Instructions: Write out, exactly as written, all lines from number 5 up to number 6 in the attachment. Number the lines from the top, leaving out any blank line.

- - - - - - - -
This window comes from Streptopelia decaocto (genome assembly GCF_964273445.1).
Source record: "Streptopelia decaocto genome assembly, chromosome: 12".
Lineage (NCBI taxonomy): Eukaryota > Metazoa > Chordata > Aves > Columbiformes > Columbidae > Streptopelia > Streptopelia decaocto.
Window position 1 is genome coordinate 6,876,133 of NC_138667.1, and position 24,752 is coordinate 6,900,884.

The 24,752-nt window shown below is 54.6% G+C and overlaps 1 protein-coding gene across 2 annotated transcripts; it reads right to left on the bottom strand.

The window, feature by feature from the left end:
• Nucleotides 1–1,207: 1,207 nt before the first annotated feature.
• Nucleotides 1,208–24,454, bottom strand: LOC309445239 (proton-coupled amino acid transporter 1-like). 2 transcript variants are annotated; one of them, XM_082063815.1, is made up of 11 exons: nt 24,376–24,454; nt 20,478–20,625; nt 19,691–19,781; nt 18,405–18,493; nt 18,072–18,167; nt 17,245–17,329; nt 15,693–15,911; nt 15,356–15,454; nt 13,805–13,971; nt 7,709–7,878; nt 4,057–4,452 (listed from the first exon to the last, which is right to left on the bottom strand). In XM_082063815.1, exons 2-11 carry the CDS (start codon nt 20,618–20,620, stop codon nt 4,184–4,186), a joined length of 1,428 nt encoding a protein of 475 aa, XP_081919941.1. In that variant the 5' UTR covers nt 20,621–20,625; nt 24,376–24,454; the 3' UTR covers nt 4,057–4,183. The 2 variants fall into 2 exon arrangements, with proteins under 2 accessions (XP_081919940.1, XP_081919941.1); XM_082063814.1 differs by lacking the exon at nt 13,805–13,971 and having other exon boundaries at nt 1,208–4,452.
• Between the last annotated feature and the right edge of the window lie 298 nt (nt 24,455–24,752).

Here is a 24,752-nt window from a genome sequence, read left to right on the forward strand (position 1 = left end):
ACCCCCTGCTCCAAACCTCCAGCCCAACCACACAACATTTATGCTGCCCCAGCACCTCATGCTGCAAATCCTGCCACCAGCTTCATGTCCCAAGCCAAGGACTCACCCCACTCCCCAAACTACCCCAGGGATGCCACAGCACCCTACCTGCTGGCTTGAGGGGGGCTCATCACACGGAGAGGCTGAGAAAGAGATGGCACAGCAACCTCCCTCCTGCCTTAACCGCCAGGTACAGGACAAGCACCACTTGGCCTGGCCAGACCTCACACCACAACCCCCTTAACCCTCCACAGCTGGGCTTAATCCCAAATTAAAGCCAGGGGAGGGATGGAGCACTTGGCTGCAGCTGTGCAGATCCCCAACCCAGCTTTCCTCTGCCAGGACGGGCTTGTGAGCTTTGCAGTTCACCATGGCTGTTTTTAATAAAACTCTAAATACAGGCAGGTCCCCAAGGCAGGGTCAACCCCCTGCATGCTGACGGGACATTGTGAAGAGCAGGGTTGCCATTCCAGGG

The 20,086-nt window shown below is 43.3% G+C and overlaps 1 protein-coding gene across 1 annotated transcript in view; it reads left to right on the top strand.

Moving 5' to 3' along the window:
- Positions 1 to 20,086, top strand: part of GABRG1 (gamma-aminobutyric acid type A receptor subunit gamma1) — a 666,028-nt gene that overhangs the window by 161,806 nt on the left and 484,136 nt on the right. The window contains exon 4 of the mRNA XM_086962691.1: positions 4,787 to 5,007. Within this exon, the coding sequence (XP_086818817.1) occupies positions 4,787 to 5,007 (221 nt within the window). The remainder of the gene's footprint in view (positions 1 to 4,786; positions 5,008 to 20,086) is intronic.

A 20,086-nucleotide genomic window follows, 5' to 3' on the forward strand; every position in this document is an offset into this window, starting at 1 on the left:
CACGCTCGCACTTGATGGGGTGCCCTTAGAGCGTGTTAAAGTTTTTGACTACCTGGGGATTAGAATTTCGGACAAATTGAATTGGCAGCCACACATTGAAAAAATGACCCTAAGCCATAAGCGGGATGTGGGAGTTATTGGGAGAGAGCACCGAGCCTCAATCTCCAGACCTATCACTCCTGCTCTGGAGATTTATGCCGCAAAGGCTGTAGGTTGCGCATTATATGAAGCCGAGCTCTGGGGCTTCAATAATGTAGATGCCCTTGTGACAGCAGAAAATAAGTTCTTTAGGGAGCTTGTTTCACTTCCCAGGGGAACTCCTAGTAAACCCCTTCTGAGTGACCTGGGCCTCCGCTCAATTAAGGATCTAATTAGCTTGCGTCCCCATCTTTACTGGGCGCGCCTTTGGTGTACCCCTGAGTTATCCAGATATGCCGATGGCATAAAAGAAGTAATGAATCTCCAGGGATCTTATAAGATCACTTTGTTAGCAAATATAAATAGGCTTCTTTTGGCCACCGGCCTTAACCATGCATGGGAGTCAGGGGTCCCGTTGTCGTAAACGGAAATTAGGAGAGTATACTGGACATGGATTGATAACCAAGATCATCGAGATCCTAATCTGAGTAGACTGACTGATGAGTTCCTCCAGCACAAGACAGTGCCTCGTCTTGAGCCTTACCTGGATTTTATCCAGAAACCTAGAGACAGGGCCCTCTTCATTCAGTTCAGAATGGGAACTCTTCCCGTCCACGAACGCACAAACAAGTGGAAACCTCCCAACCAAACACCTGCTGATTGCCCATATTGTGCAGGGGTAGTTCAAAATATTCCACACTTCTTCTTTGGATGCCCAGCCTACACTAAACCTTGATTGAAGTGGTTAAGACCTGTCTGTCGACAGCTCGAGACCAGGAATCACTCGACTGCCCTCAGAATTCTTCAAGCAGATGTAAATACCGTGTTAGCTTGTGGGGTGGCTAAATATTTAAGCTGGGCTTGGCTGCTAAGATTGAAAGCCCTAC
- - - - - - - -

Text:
The 24,752-nt window shown below is 54.6% G+C and overlaps 1 protein-coding gene across 2 annotated transcripts; it reads right to left on the bottom strand.

The window, feature by feature from the left end: